If you’re going through an IVF (in-vitro fertilization) journey or considering one, you know just how badly you want everything to go well. With the expense of the procedure, the toll it takes on the body, and – of course – the desire for a baby, no one wants to have to go through it twice.
Unfortunately, as with most really important things in life, results are not guaranteed. Despite all the precision efforts of scanning ovaries, perfectly timing stims, and making sure uterine lining is just right, you never know how many eggs will mature on time, how many will fertilize, how many will develop to blasts, or what quality those blasts will be. In an effort to control everything 100%, it is amazing how powerless you can feel.
While there are a number of aspects of the IVF cycle that you can’t control, there are some things that are within your control that can have a significant impact on the outcome of the cycle. Here are a few things that most IVF patients can incorporate to optimize the likelihood of a successful IVF cycle, healthy pregnancy, and healthy birth.
Choose the Right IVF Clinic for Your Needs
Not All IVF clinics are the same. Different clinics use different tests, are guided by different research, offer different protocols, mandate different age cutoffs, etc; not to mention each clinic has a unique style of communication and follow-up. We always recommend doing research on what the different clinics in the area can offer, what kinds of patients they usually work with, and how they will support and communicate with you throughout your cycle.
Officially reported success statistics can be another tool to help you choose an IVF clinic – but it’s important to understand the shortcoming of statistics before getting too attached to the numbers. For example, clinics with “better” outcomes might have the practice of turning away patients that they fear might produce a negative outcome (clinics often have age cutoffs or even weight-based cutoffs for who they will and won’t work with) rather than giving the patient a chance to try.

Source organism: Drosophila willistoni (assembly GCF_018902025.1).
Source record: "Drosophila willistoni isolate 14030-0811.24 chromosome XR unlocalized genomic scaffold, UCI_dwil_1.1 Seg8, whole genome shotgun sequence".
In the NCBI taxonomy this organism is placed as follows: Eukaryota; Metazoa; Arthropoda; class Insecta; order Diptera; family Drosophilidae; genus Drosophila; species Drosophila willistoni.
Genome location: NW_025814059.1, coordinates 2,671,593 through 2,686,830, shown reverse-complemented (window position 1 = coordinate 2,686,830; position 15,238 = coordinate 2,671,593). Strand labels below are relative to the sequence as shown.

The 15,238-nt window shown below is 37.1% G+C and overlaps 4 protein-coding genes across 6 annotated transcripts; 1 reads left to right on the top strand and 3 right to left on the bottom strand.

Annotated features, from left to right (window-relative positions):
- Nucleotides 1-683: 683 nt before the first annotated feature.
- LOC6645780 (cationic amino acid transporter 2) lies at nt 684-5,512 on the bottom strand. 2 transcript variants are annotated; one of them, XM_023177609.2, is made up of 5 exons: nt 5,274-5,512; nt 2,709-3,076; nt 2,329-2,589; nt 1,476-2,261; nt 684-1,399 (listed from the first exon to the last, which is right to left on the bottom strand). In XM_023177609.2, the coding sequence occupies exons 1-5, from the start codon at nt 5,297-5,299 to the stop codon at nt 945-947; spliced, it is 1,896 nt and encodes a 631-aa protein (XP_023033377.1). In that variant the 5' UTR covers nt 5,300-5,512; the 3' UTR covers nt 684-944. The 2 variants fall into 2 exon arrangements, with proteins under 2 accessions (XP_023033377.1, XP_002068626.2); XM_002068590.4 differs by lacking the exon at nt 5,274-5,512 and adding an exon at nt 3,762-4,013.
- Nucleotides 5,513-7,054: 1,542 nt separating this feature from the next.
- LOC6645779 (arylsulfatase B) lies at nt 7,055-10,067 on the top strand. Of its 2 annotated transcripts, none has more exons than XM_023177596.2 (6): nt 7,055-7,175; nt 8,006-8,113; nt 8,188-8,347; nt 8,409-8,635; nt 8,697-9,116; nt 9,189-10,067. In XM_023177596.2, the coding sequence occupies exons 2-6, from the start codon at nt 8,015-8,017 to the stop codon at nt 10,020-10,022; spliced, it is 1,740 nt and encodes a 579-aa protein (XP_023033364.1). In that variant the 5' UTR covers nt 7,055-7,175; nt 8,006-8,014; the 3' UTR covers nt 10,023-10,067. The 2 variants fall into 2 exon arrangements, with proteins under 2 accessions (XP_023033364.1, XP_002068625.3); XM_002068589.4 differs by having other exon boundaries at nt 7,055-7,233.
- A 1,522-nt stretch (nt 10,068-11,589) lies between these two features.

Distance will, of course, play a role in determining which clinic you work with. During the approximately two weeks of stims and retrieval, patients often have to drive to the clinic multiple times a week. Given that, patients often choose a clinic within 30-60 mins of their home. Some patients use a retrieval cycle as an opportunity to go on a two-week-long vacation – working with cheaper clinics in Mexico, Greece, Spain, etc.
Three Months of Clean Living
It takes about 2.5-3 months from when your body starts developing an egg or sperm to when that gamete is released for fertilization. Ideally, you’d take the opportunity to spend this 2.5-3 month window before retrieval taking supplements, eating well, getting exercise, and reducing your exposure to toxins – to maximize the likelihood that any eggs, sperm, embryos, and future babies will be as healthy as possible.
Patients often ask about the best diet during this window leading up to retrieval. From an East Asian medicine perspective, any dietary recommendations would need to be personalized to meet the specific needs of your body. That said, a few generalized best practices include avoiding blood sugar-spiking foods (white flour, white rice, white sugar especially), eating mostly unprocessed foods (especially plenty of veggies and healthy proteins and fats), avoiding highly processed foods (fast food, packaged snack foods, etc.), and loading your body full of antioxidant-rich food.
Appropriate exercise is another topic of interest to many IVF patients. Again, this should be personalized to your body’s specific needs. Generally, aiming for 30-60 minutes of heart-rate-boosting exercise most days of the week is a great way to support circulation, blood sugar regulation, and stress levels – all things that can impact egg/sperm health. That said, excessive exercise can negatively impact the hormones that lead to healthy egg development – so be sure to avoid overdoing it. Our rule of thumb is that you should feel energized, not drained, after your workouts. And a final note on the exercise topic is that your doctor may offer exercise restrictions during IVF stims, so be sure to check in with your doctor about your exercise plans before starting an IVF cycle.
Finally, let’s talk about toxic exposures in those 3 months prior to retrieval. Our environment, and what comes into our bodies from our environment, can have a direct impact on our hormones, as well as on the genetic quality of our eggs and sperm. Avoid smoking, recreational drugs, and moderate to high alcohol use. If you’re exposed to pollutants in the air, consider an air filter or wearing a respirator in those circumstances. Plastics used in the kitchen (plastic implements, plastic food storage or packaging, etc.) can act as hormones in the body, so choose glass, metal, or wood whenever possible. Furthermore, avoiding scented products (hygiene, cleaning, air freshener, etc.) can also help limit your exposure to chemicals that negatively impact a number of fertility factors.